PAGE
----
Refining the Shape is not beyond Yin and Yang. How will one practice if Yin and Yang are not clear? The Du Channel in Taoist classics goes along the middle of the back and commands all Yang Channels. Ren Channel goes along the front of the body (Fu, literally: belly) and commands all Yin Channels. That is why back is considered Yang and front of the body is considered Yin. Both channels meet at Hui Yin at the bottom, and at the gums at the top. South and north, they are opposite like midnight and noon. Or like Kan trigram which resides at the center of north, and Li trigram that resides at the center of south, not easy to define.

Bending forward posture is a Yin posture, but it joins Yang Qi and is beneficial to Du Channel. It leads Qi of all Yang channels, and returns completely to the front of the top.

Bending backward posture is a Yang posture, but it joins Yin Qi and is beneficial to Ren Channel. It leads Qi of all Yin channels, and returns completely to the back of the top.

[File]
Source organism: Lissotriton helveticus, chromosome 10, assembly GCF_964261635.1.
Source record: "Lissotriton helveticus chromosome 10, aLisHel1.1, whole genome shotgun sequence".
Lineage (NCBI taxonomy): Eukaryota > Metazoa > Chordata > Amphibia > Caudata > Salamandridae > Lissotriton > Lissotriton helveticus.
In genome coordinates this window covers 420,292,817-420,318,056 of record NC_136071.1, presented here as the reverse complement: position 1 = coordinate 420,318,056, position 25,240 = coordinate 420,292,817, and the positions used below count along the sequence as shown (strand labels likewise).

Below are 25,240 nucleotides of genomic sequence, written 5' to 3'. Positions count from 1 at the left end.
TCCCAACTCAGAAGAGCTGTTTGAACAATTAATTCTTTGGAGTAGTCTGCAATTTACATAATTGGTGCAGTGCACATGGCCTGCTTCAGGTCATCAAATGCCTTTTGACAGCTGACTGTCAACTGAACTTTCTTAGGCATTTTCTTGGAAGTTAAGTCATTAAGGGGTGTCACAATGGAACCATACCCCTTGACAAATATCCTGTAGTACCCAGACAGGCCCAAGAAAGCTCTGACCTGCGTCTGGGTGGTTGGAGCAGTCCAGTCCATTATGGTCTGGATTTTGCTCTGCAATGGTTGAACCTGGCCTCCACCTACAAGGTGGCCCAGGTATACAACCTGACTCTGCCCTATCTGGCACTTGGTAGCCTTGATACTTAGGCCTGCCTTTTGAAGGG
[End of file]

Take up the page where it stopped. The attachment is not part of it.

Rhinoceros Stares at the Moon - "Yang" Character Posture (also referred to as Bending Backward Posture)


On Moving Qi

The point of contact (Luo Dian) is hard and solid. Fierce and brave, irresistible. (It) relies on Qi of the whole body, but yet (Qi must) concentrate in one place. Nevertheless, it can be used without loss of Qi. It is harmful if Qi is lost or pulled. It means that one does not know the method of Moving Qi (Guo Qi). All Qi of the body has its beginning in the Gate of Life, which is the source of Qi. Qi is manifested in four ends, which fill with Qi. (Qi) flows along (its) paths. Generally (speaking) Qi must not be sluggish nor pulled and only then can flow beneficially (for health), be nimble and unfathomable.

Hence upper Qi is in the bottom, so the bottom (must) not be pulled (e.g. stopped) if (one) wants to move downwards.

Lower Qi is on the top, so the top must not be sluggished if (one) wants to move upwards.

Front Qi is in the back, so the front will naturally enter if (one) smoothens the back.

Back Qi is in the front, so the back will naturally go away if (one) regulates the front.

Left Qi is in the right, so pay attention to the right.

Right Qi is in the left, so pay attention to the left.

For instance, in straight strike with palm, Qi should flow forward. If the other hand is not pulled back by the elbow, (then) Qi is not allowed to flow forward from the back. In upward strike, if the other hand does not insert (e.g. move downward) and shoulder does not drop, (then) Qi is not allowed to flow upward from ribs.